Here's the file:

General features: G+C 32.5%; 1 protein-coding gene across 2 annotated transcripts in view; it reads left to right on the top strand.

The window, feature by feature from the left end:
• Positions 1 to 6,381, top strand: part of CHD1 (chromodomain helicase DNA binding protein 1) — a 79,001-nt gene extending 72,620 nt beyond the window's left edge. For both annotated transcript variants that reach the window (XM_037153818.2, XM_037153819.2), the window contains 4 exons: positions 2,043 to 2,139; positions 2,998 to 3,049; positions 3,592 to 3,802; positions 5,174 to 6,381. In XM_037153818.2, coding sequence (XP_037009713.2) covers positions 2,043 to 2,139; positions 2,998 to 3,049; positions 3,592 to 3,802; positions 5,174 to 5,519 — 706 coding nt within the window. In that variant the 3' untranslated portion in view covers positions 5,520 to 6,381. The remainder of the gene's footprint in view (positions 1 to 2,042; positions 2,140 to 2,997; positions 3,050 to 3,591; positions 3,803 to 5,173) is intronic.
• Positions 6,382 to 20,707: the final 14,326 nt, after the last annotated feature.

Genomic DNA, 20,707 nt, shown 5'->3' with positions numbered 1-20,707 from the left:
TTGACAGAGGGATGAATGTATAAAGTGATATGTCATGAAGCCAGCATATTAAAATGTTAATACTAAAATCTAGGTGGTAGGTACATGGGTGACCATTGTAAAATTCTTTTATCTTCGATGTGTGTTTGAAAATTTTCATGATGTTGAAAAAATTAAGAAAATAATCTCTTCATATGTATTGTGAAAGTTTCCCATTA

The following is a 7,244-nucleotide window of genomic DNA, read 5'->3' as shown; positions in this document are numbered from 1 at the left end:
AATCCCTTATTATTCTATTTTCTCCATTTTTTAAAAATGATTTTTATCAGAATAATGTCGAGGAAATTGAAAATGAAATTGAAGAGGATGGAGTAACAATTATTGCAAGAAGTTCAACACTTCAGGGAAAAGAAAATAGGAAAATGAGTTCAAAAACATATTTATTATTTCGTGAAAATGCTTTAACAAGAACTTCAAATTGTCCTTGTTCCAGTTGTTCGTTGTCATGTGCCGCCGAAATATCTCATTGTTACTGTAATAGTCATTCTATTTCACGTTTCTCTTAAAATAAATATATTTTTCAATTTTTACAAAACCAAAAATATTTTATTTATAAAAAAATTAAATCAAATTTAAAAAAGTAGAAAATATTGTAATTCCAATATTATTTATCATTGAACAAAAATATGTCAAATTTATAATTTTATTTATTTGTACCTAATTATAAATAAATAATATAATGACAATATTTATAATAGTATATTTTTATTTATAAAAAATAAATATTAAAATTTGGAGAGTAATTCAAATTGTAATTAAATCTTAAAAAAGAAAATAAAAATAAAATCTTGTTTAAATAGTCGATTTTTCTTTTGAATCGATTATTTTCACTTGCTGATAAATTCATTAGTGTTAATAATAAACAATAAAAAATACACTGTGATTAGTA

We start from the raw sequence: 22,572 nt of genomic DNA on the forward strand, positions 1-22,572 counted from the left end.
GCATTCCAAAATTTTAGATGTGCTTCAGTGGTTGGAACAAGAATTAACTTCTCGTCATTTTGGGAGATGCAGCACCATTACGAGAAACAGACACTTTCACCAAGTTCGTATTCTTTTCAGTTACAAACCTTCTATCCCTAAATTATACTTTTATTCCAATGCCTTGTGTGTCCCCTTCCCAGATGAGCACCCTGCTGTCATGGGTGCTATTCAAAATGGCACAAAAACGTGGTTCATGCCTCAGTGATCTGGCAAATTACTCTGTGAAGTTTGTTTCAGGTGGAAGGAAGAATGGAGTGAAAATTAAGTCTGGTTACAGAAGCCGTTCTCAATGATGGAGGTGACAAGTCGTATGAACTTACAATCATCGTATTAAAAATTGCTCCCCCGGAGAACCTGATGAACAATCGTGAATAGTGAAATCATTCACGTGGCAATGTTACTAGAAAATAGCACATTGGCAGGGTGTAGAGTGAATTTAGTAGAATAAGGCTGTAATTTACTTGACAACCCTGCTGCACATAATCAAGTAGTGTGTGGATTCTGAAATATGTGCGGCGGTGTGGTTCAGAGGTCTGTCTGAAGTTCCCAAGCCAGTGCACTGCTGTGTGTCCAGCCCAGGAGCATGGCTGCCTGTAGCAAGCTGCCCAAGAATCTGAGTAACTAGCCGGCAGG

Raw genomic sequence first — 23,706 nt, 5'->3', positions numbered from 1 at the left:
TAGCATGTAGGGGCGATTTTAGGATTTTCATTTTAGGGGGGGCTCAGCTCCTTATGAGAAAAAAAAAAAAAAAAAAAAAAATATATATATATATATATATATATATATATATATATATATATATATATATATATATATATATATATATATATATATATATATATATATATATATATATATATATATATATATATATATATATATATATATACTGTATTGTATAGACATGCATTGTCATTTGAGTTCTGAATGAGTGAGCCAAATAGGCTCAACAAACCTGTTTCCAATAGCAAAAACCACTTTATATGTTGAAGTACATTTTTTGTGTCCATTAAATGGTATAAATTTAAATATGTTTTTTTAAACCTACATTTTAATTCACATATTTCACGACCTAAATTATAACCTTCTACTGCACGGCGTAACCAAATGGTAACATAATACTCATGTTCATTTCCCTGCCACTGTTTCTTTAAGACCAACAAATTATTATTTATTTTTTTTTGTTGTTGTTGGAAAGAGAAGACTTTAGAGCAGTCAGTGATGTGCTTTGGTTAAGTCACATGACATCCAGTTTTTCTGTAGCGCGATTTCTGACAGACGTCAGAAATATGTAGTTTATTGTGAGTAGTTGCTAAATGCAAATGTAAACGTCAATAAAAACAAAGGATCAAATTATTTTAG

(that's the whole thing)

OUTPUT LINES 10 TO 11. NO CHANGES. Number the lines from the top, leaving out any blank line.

GCATTCCAAAATTTTAGATGTGCTTCAGTGGTTGGAACAAGAATTAACTTCTCGTCATTTTGGGAGATGCAGCACCATTACGAGAAACAGACACTTTCACCAAGTTCGTATTCTTTTCAGTTACAAACCTTCTATCCCTAAATTATACTTTTATTCCAATGCCTTGTGTGTCCCCTTCCCAGATGAGCACCCTGCTGTCATGGGTGCTATTCAAAATGGCACAAAAACGTGGTTCATGCCTCAGTGATCTGGCAAATTACTCTGTGAAGTTTGTTTCAGGTGGAAGGAAGAATGGAGTGAAAATTAAGTCTGGTTACAGAAGCCGTTCTCAATGATGGAGGTGACAAGTCGTATGAACTTACAATCATCGTATTAAAAATTGCTCCCCCGGAGAACCTGATGAACAATCGTGAATAGTGAAATCATTCACGTGGCAATGTTACTAGAAAATAGCACATTGGCAGGGTGTAGAGTGAATTTAGTAGAATAAGGCTGTAATTTACTTGACAACCCTGCTGCACATAATCAAGTAGTGTGTGGATTCTGAAATATGTGCGGCGGTGTGGTTCAGAGGTCTGTCTGAAGTTCCCAAGCCAGTGCACTGCTGTGTGTCCAGCCCAGGAGCATGGCTGCCTGTAGCAAGCTGCCCAAGAATCTGAGTAACTAGCCGGCAGG

Raw genomic sequence first — 23,706 nt, 5'->3', positions numbered from 1 at the left: